sgraffito

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sgraffito:

see graffitograffito
. 1 Method of ornamenting architectural plaster surfaces. The designs are produced by scratching a topcoat of plaster to reveal an undercoat of contrasting and deeper color.
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The Columbia Electronic Encyclopedia™ Copyright © 2013, Columbia University Press. Licensed from Columbia University Press. All rights reserved. www.cc.columbia.edu/cu/cup/

Sgraffito

Decoration produced by covering a surface, such as plaster or enamel, of one color with a thin coat of a similar material of another color and scratching through the outer coat to show the color beneath.
Illustrated Dictionary of Architecture Copyright © 2012, 2002, 1998 by The McGraw-Hill Companies, Inc. All rights reserved
The following article is from The Great Soviet Encyclopedia (1979). It might be outdated or ideologically biased.

Sgraffito

 

a type of decorative mural painting produced by scratching the fine surface layer of plaster until the underlying plaster, which is a different color than the upper, is revealed. In ancient times the sgraffito effect was used in archaic Greek and Etruscan vases. From the 15th to 17th centuries sgraffito was popular in Italian wall decoration. It was mostly used to embellish facades, owing to the durability of the technique. Sgraffiti subsequently spread from Italy to other countries, including Germany and Bohemia. Sgraffito is widely used in 20th-century mural painting.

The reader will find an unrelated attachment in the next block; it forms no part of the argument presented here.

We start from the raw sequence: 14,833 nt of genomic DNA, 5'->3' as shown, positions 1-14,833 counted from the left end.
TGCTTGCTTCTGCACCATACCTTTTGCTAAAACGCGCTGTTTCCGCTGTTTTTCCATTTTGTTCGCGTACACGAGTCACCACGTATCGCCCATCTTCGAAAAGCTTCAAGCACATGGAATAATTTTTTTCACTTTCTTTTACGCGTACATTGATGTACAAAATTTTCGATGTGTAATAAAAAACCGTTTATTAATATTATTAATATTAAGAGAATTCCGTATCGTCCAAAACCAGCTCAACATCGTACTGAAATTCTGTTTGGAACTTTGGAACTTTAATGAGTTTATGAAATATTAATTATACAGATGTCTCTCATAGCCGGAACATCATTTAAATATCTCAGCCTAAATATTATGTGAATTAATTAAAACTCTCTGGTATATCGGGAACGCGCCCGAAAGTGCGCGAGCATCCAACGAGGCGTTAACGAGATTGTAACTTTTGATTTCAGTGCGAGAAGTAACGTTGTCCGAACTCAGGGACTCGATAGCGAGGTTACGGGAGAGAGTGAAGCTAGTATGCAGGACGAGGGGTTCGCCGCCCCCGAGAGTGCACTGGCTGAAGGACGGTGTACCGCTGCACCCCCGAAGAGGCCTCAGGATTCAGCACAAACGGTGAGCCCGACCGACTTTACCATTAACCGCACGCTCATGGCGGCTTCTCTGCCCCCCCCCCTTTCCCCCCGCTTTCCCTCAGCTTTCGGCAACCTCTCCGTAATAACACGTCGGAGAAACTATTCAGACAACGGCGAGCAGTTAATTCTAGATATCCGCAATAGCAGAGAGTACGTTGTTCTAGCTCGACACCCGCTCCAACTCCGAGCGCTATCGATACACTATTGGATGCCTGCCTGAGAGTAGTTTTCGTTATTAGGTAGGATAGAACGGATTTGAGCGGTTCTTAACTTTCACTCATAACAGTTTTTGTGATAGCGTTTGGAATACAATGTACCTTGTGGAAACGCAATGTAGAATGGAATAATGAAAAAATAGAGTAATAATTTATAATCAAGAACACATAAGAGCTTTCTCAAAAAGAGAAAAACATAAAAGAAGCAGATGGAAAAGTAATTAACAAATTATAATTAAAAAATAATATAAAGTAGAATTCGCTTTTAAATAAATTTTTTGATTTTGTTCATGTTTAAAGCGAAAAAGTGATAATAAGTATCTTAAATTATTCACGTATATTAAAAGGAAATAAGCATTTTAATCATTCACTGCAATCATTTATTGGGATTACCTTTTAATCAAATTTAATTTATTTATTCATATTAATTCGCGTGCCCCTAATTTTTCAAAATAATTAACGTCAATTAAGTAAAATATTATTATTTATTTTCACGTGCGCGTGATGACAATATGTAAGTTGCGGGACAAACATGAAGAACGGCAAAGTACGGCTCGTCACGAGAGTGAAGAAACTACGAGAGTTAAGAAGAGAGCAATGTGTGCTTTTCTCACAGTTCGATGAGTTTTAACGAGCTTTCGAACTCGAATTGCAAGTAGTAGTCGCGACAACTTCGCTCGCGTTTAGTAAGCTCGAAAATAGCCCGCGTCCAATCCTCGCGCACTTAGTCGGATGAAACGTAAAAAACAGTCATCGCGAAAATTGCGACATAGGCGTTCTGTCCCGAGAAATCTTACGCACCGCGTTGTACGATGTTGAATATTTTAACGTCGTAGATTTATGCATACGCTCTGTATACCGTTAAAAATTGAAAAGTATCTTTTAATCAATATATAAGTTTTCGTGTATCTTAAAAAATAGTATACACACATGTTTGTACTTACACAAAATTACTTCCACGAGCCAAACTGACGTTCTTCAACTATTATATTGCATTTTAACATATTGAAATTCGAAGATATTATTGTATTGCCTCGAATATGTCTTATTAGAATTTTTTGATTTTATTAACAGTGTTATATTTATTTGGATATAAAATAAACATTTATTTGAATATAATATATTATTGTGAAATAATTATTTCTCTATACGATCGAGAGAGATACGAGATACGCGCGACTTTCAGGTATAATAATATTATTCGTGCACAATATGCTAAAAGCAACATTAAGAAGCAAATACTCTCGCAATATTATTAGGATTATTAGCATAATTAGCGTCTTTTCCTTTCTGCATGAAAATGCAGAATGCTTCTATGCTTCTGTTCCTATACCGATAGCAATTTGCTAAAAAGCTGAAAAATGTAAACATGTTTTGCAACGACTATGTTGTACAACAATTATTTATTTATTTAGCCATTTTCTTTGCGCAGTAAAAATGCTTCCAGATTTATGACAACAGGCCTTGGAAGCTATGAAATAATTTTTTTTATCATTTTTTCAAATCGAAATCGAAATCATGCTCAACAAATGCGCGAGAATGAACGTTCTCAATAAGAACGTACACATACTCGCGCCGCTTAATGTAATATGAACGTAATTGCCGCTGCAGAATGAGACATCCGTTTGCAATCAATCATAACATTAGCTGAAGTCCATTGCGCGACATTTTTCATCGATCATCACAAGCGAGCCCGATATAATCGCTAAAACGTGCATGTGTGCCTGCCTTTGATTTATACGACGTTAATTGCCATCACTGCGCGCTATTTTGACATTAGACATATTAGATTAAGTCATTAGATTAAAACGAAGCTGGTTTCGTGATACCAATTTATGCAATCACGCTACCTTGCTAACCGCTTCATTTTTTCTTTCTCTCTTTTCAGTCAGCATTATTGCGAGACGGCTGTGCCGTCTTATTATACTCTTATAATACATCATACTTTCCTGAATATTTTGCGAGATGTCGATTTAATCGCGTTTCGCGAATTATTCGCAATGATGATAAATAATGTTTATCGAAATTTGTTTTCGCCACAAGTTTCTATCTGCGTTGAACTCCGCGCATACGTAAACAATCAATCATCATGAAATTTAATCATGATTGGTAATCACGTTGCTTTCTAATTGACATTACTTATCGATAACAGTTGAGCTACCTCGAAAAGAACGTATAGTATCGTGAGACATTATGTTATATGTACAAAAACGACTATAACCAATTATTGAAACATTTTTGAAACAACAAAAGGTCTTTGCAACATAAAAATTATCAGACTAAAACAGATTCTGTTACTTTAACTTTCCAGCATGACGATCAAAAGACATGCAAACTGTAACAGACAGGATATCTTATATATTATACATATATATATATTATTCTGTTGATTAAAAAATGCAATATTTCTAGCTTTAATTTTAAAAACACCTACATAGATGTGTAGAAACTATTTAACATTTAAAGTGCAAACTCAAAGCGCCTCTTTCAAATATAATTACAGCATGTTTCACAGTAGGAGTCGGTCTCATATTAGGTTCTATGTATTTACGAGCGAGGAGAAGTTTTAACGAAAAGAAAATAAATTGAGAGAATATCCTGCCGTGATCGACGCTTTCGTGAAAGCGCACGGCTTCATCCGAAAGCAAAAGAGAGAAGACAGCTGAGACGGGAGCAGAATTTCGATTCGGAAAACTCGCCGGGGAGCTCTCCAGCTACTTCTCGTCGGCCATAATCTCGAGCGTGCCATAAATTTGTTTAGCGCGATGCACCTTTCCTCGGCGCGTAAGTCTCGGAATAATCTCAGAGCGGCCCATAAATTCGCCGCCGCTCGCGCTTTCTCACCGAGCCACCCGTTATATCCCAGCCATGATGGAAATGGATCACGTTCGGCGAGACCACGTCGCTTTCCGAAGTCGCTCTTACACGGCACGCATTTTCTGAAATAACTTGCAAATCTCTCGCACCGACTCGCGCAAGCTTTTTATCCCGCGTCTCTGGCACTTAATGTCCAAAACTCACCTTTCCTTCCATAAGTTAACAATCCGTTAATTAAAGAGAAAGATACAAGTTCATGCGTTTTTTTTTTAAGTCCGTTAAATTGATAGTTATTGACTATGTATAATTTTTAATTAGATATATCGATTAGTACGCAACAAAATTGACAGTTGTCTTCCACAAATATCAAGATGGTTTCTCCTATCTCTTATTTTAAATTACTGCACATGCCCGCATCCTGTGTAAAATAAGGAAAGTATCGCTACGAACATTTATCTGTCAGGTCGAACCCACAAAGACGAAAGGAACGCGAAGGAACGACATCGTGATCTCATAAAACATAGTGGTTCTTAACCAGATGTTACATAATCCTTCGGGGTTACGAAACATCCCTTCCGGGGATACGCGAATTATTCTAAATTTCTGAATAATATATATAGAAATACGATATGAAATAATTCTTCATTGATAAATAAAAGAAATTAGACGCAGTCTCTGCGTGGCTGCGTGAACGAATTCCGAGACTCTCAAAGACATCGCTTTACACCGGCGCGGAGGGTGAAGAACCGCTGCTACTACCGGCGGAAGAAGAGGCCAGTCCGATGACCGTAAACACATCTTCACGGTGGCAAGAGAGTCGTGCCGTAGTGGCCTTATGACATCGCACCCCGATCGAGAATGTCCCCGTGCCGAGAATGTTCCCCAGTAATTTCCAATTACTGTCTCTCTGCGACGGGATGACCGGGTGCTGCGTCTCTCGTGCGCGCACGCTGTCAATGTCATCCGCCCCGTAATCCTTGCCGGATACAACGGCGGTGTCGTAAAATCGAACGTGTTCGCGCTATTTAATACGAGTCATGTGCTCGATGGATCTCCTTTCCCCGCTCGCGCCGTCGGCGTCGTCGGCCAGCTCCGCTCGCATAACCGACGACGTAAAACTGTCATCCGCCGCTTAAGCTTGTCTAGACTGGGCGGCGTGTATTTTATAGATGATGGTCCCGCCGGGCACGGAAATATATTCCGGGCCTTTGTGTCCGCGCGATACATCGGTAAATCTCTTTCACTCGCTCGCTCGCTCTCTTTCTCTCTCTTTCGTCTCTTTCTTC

REFERENCE

Krestov, M. A. Shtukalurka sgraffito. Moscow, 1938.
The Great Soviet Encyclopedia, 3rd Edition (1970-1979). © 2010 The Gale Group, Inc. All rights reserved.

sgraffito

A type of decoration executed by covering a surface, as of plaster or enamel, of one color, with a thin coat of a similar material of another color, and then scratching or scoring through the outer coat to show the color beneath.
McGraw-Hill Dictionary of Architecture and Construction. Copyright © 2003 by McGraw-Hill Companies, Inc.
References in periodicals archive ?
The sgraffiti method involves two or three coats of whitewash being overlaid onto naturally coloured plaster.
Door archways, window recesses, gables and corners are the main areas decorated in this way, although sometimes, whole sections of a building's facade can be covered in sgraffiti.
Today, newly built holiday flats in the Engadine are sometimes decorated with sgraffiti, but experts turn up their noses at most of the recent creations.
Producing sgraffiti decor turns out to be less time-consuming than most laymen imagine.
Civic and church buildings scattered throughout southern and eastern Switzerland help keep sgraffiti plasterers busy with renovation projects.
Emmenegger, who works with his sons to restore many historic buildings nationwide from offices in Zizers, calls the Engadine's sgraffiti tradition "a bit archaic." He also finds fault with the lower standards applied there.